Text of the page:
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When Should You Change Your Type 2 Diabetes Treatments?


Change is unavoidable — and diabetes treatment is no exception. Most people with diabetes need a different medication at some point. What works in the beginning may not work forever. It’s important to understand why and how your treatment might change.


Disease May Progress


One key reason for a change is that type 2 diabetes is progressive, meaning it can be more difficult to manage with time. This seems to happen faster in younger people and those who gain weight.

When type 2 diabetes is first diagnosed, lifestyle changes are usually recommended: Eat a healthy diet, exercise, and try to lose weight. A study by the Centers for Disease Control and Prevention found that about 11 percent of new patients partially reversed their diabetes through lifestyle changes alone.

If lifestyle changes aren’t enough to control blood sugar, an oral medication is often prescribed. Oral medications work best in people who have had diabetes for less than 10 years. People with fairly high blood sugar when first diagnosed may need insulin instead of or in addition to oral medications.


Medicines Become Less Effective with Time


Sometimes an oral medication may not be as effective for you after several months or years. It’s not always clear why this happens. Oral medications work in different ways, so there are alternatives available to you. If your hemoglobin A1c (a blood test that measures long-term blood sugar control) becomes too high, your doctor may add another oral medication, add insulin, or increase your insulin dose.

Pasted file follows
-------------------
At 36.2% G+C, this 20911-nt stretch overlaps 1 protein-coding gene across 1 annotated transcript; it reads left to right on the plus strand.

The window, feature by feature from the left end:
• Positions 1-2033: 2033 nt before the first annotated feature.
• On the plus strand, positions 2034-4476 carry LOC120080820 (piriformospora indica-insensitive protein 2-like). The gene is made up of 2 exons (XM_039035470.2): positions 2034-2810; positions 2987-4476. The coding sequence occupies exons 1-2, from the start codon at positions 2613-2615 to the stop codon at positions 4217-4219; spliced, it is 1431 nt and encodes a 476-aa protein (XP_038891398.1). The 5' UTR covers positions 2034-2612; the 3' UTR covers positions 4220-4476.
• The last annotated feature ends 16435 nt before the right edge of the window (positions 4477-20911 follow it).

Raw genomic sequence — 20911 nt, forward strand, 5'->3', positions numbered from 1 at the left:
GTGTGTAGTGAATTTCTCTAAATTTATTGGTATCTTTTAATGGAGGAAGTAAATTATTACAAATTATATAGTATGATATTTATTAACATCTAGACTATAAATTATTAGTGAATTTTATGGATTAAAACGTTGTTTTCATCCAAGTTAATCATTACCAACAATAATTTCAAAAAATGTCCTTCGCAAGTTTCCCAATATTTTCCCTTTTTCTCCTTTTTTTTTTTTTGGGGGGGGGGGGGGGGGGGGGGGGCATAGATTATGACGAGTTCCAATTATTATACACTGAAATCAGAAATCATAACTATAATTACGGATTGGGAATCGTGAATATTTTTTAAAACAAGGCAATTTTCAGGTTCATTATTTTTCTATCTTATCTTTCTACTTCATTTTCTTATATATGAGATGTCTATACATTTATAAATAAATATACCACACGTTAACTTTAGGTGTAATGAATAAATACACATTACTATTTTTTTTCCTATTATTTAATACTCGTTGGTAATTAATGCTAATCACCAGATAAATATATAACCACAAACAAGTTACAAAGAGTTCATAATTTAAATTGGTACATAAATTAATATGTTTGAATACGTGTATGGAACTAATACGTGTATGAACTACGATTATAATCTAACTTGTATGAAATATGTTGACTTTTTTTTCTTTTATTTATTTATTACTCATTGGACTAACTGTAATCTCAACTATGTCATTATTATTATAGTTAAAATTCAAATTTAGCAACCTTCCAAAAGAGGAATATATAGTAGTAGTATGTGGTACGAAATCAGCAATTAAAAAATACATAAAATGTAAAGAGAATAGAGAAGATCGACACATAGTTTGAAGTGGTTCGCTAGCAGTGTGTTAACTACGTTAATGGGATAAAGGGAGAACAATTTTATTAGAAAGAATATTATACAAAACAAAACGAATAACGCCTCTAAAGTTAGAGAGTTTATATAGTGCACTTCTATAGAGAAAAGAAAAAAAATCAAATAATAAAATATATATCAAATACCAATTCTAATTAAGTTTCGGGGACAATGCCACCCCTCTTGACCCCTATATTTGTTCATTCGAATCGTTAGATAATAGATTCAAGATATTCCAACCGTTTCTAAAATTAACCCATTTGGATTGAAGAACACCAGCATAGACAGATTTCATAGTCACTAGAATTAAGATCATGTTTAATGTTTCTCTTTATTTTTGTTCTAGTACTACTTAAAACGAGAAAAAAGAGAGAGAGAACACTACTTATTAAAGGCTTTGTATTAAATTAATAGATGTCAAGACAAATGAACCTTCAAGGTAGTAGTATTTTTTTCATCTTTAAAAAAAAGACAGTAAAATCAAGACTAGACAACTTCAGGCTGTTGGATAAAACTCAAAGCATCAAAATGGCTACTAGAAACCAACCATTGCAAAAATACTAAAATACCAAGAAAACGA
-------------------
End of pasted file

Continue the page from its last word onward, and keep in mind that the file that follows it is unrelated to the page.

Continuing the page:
Sometimes medication needs to be changed because of other health conditions. For instance, insulin may be temporarily added to help when fighting a serious infection, undergoing surgery, or experiencing a lot of stress. Insulin may be added long term when the pancreas can no longer make insulin, or when it cannot make enough to meet your needs.

How can you tell if your treatment is working? Monitor your blood sugar at home, see your doctor regularly, and tell him or her if you experience changes in your health or symptoms. And no matter which medications you take, eating a healthy diet and staying active will help them work better. That’s one thing that doesn’t change.





“A1C and eAG.” American Diabetes Association. www.diabetes.org/living-with-diabetes/treatment-and-care/blood-glucose-control/a1c/.


“Association of an Intensive Lifestyle Intervention with Remission of Type 2 Diabetes.” E.W. Gregg et al. Journal of the American Medical Association. Vol. 308, pp. 2489–96. www.ncbi.nlm.nih.gov/pubmed/23288372.


“Can Diabetes Pills Help Me?” American Diabetes Association. www.diabetes.org/living-with-diabetes/treatment-and-care/medication/oral-medications/can-diabetes-pills-help-me.html.


“Defining and Characterizing the Progression of Type 2 Diabetes.” V.A. Fonesca. Diabetes Care. Vol. 32, supplement 2, pp. S151–56. www.ncbi.nlm.nih.gov/pmc/articles/PMC2811457/.


“What About Insulin?” American Diabetes Association. www.diabetes.org/living-with-diabetes/treatment-and-care/medication/insulin/what-about-insulin.html.


“What Are My Options?” American Diabetes Association. www.diabetes.org/living-with-diabetes/treatment-and-care/medication/oral-medications/what-are-my-options.html.